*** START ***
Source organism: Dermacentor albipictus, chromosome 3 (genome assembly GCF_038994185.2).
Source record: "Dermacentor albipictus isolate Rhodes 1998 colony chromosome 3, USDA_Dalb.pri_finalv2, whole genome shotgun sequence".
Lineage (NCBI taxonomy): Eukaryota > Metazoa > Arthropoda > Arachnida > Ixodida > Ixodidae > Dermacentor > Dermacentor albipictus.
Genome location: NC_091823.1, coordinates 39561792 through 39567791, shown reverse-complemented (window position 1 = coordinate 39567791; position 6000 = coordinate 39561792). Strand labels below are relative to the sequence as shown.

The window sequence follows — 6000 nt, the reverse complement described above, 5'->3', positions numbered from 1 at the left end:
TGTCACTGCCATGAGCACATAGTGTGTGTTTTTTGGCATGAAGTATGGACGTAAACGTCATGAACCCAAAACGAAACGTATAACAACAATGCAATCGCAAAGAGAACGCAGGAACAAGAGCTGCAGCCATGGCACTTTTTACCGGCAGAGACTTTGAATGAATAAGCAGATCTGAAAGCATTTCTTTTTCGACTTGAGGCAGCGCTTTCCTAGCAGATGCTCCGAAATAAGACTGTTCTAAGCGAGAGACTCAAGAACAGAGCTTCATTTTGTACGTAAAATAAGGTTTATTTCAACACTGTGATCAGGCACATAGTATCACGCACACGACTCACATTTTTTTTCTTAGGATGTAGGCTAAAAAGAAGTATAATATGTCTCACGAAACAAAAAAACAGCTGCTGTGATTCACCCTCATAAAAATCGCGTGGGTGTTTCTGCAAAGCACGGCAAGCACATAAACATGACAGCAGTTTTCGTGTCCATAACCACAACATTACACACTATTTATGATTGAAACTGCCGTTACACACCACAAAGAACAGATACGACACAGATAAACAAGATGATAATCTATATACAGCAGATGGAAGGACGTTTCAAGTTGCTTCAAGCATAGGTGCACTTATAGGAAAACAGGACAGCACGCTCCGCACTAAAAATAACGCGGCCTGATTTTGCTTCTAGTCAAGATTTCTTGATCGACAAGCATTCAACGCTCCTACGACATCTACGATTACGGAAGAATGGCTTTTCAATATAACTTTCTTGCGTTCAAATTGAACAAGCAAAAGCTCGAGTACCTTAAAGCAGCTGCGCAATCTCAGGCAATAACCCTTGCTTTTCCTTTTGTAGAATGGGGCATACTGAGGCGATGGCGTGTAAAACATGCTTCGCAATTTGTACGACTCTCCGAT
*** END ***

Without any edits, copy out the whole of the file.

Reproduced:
Source organism: Dermacentor albipictus, chromosome 3 (genome assembly GCF_038994185.2).
Source record: "Dermacentor albipictus isolate Rhodes 1998 colony chromosome 3, USDA_Dalb.pri_finalv2, whole genome shotgun sequence".
Lineage (NCBI taxonomy): Eukaryota > Metazoa > Arthropoda > Arachnida > Ixodida > Ixodidae > Dermacentor > Dermacentor albipictus.
Genome location: NC_091823.1, coordinates 39561792 through 39567791, shown reverse-complemented (window position 1 = coordinate 39567791; position 6000 = coordinate 39561792). Strand labels below are relative to the sequence as shown.

The window sequence follows — 6000 nt, the reverse complement described above, 5'->3', positions numbered from 1 at the left end:
TGTCACTGCCATGAGCACATAGTGTGTGTTTTTTGGCATGAAGTATGGACGTAAACGTCATGAACCCAAAACGAAACGTATAACAACAATGCAATCGCAAAGAGAACGCAGGAACAAGAGCTGCAGCCATGGCACTTTTTACCGGCAGAGACTTTGAATGAATAAGCAGATCTGAAAGCATTTCTTTTTCGACTTGAGGCAGCGCTTTCCTAGCAGATGCTCCGAAATAAGACTGTTCTAAGCGAGAGACTCAAGAACAGAGCTTCATTTTGTACGTAAAATAAGGTTTATTTCAACACTGTGATCAGGCACATAGTATCACGCACACGACTCACATTTTTTTTCTTAGGATGTAGGCTAAAAAGAAGTATAATATGTCTCACGAAACAAAAAAACAGCTGCTGTGATTCACCCTCATAAAAATCGCGTGGGTGTTTCTGCAAAGCACGGCAAGCACATAAACATGACAGCAGTTTTCGTGTCCATAACCACAACATTACACACTATTTATGATTGAAACTGCCGTTACACACCACAAAGAACAGATACGACACAGATAAACAAGATGATAATCTATATACAGCAGATGGAAGGACGTTTCAAGTTGCTTCAAGCATAGGTGCACTTATAGGAAAACAGGACAGCACGCTCCGCACTAAAAATAACGCGGCCTGATTTTGCTTCTAGTCAAGATTTCTTGATCGACAAGCATTCAACGCTCCTACGACATCTACGATTACGGAAGAATGGCTTTTCAATATAACTTTCTTGCGTTCAAATTGAACAAGCAAAAGCTCGAGTACCTTAAAGCAGCTGCGCAATCTCAGGCAATAACCCTTGCTTTTCCTTTTGTAGAATGGGGCATACTGAGGCGATGGCGTGTAAAACATGCTTCGCAATTTGTACGACTCTCCGAT